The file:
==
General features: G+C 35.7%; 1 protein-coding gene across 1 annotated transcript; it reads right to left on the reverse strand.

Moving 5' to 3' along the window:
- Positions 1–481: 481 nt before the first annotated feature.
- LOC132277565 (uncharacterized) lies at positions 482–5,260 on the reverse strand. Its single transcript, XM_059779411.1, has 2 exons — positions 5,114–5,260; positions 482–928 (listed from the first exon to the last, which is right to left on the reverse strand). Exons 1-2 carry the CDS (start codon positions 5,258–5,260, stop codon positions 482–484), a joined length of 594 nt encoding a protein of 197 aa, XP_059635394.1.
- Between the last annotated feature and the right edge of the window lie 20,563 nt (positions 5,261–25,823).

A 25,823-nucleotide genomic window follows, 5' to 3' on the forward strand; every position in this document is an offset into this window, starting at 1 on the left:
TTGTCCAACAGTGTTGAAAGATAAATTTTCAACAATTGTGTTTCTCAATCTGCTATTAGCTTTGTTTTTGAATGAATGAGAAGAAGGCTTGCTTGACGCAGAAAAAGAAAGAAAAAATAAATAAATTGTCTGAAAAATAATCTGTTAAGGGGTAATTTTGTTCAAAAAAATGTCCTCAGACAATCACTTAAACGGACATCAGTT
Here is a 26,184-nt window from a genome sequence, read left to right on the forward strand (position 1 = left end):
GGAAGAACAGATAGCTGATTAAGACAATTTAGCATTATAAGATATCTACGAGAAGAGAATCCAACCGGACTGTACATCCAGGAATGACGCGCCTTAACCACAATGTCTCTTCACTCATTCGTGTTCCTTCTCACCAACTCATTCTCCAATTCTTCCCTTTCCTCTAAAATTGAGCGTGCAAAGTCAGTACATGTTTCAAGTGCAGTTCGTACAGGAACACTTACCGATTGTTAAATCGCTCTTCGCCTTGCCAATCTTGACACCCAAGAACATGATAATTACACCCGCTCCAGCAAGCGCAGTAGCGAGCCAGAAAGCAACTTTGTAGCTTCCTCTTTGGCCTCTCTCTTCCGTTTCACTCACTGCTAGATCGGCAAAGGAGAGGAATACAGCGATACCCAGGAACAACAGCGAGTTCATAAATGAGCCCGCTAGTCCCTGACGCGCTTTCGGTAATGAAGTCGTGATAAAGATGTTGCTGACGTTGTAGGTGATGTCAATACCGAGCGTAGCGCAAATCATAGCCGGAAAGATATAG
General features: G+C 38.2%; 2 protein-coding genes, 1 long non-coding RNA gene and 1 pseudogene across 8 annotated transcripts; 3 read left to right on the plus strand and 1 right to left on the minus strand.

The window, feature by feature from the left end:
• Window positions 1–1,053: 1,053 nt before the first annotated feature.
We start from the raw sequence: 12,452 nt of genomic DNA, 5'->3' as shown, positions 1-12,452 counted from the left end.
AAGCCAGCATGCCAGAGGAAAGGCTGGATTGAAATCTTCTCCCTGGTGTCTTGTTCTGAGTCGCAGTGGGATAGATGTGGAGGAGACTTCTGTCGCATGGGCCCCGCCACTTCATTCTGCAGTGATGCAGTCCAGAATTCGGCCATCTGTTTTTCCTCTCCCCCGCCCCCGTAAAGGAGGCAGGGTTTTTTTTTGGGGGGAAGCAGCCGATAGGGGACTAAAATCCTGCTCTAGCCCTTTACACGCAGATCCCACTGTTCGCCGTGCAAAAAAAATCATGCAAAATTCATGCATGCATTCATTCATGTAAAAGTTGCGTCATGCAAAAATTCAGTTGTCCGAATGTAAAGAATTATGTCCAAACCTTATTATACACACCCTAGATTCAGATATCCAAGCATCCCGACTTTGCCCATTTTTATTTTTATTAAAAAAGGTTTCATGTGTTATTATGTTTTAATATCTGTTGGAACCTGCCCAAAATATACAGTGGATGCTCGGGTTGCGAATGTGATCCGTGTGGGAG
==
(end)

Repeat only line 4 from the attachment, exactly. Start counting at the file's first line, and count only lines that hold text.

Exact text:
- LOC132277565 (uncharacterized) lies at positions 482–5,260 on the reverse strand. Its single transcript, XM_059779411.1, has 2 exons — positions 5,114–5,260; positions 482–928 (listed from the first exon to the last, which is right to left on the reverse strand). Exons 1-2 carry the CDS (start codon positions 5,258–5,260, stop codon positions 482–484), a joined length of 594 nt encoding a protein of 197 aa, XP_059635394.1.